borough on the victory at Blenheim-ob“Memorandum, whereas in this Re- tained, no one knows how, by George the gister the 12 June, 1740, page 63, Cathe- Fourth when Prince Regent—and given by rine Broune; and 24 August, 1741, page the Prince to the Duke of Wellington on 64, Henry Broune ; and also 28 May, the victory at Waterloo !--Atheneum. 1743, Charles Broune, are registered to In the memoir of Dr. Mantell (Dec. p. have been christened as the children of 644) two errors escaped correction. For William Broune and Catherine Broune of “ St. John's sub Easter," read “sub this parish. Now it appeareth unto me Castro;' and in the note, p. 645, for by the fullest proof, as well as my own “ Horsfield's" read Baxter's Agricultural knowledge, that the three children above- Library. It may also be here noticed that mentioned are the children of the honour. a letter has appeared in the Sussex Agriable Colonel William Herbert, brother to cultural Express from Mr. Thomas A. Henry Earl of Pembroke, and Catherine Mantell of Lewes, brother to the deceased, his wife, who thought fit to go by the name contradicting a statement made in the of Broune at those times, in this parish. Lewes Journal that their father was a Given under my hand, this third day of humble and small tradesman. “He was August, in the year of our Lord one neither the one or the other, for a more thousand seven hundred and forty-six. independent man never existed ; a man of
“G. Williams, Vic of Islington." strong natural abilities, and a popular Our correspondent will be satisfied by speaker on public occasions. I don't know referring to Sir Egerton Brydges's edi- what the editor's idea of a small trades. tion of Collins's Peerage, vol. v. p. 390 ; man is, but I recollect my father having where he will find that the family above- twenty-three men in his employ at one mentioned were admitted as legitimate, time, and he left to his family considerable and that Henry, the eldest son, became a property in land and houses. The statepeer by the title of Lord Porchester, in ment as regards the old lady, Dr. Man1780, and was advanced to that of Earl tell's schoolmistress, is a palpable falseof Carnarvon, in 1793. He was grand. hood. My father articled my brother to father of the present Earl.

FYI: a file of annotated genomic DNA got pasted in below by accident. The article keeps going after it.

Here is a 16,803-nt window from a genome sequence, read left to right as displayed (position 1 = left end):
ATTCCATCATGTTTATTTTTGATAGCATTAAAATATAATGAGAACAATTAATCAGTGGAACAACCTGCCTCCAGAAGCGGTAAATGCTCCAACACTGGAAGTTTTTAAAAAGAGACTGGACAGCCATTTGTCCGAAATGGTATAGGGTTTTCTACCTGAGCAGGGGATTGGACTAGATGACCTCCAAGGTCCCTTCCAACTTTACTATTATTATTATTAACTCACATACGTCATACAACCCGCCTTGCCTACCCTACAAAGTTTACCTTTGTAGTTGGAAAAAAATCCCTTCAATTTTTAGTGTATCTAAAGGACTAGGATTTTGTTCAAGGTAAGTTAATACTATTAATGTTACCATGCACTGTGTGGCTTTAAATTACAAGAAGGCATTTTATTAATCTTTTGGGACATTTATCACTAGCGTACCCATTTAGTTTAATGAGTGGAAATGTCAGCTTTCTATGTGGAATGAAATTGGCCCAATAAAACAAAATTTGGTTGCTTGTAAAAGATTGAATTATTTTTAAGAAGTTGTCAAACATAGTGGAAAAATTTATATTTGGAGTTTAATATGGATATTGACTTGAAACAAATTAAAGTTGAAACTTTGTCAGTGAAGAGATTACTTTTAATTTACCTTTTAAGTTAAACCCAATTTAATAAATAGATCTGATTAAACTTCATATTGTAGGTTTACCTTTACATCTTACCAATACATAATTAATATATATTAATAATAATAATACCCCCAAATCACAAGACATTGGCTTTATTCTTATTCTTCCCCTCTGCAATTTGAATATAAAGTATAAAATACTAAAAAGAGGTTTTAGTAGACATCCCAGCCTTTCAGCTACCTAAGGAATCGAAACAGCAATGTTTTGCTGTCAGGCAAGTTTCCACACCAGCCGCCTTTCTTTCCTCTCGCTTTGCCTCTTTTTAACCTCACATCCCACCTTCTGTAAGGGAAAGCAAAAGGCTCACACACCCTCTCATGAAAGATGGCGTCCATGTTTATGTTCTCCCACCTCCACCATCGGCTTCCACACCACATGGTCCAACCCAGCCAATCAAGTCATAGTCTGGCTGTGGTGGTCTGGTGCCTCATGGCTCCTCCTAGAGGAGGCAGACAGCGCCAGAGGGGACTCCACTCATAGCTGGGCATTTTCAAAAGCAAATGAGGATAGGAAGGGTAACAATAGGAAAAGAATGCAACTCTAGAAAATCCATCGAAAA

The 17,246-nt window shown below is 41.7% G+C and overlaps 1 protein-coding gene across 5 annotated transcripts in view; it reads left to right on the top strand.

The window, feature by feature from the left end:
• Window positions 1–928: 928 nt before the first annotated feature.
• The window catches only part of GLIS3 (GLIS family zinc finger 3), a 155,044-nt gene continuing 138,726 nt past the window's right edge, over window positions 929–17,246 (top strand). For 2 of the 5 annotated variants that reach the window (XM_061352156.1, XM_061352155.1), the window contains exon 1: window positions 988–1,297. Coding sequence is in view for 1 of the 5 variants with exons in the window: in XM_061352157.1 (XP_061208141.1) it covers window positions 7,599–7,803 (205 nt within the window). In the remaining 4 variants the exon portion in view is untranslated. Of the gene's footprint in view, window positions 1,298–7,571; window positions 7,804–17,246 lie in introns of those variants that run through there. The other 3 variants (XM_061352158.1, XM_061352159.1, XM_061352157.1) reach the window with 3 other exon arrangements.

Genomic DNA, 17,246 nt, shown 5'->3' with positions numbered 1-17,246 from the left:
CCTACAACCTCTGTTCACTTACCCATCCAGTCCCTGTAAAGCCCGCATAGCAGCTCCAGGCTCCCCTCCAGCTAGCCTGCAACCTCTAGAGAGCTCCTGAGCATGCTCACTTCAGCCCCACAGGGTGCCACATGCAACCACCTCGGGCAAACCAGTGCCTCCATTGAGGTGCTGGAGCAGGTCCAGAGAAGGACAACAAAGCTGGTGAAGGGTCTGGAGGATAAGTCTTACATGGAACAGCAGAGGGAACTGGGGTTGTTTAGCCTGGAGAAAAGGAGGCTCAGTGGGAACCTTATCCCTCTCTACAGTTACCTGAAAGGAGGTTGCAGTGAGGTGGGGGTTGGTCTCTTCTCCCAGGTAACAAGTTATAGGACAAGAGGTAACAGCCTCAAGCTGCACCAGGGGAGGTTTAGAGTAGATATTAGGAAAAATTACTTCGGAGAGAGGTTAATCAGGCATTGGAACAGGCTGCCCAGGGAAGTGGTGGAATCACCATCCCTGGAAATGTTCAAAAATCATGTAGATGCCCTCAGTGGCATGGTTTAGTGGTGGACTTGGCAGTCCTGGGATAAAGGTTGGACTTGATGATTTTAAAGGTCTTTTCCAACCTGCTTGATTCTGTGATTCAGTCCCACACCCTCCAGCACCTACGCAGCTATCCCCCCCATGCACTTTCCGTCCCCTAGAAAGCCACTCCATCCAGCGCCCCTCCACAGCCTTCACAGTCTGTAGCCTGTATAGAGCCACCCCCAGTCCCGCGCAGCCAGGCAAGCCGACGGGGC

Mr. Moore in 1795, with a premium of The Speeches in Parliament of the late 200 guineas. The old lady, whose name Duke of Wellington are, we are informed, was Cornwell, was of a highly respectable about to be collected and published uni- family, and one of the nearest relatives of formly with the far-famed Wellington the late Richard Andrew Turner, esq., an Despatches. The collection was eminent attorney of this town. She was menced by the late Colonel Gurwood, possessed of sufficient property of her own continued by the Colonel's widow, and to live on, and she carried on her little actually corrected in many places by the school more for amusement than profit. Duke himself. They will appear with the At her death, which occurred on the 24th imprint of Albemarle Street, and the im- December, 1807 (nearly three years after primatur of the present Duke.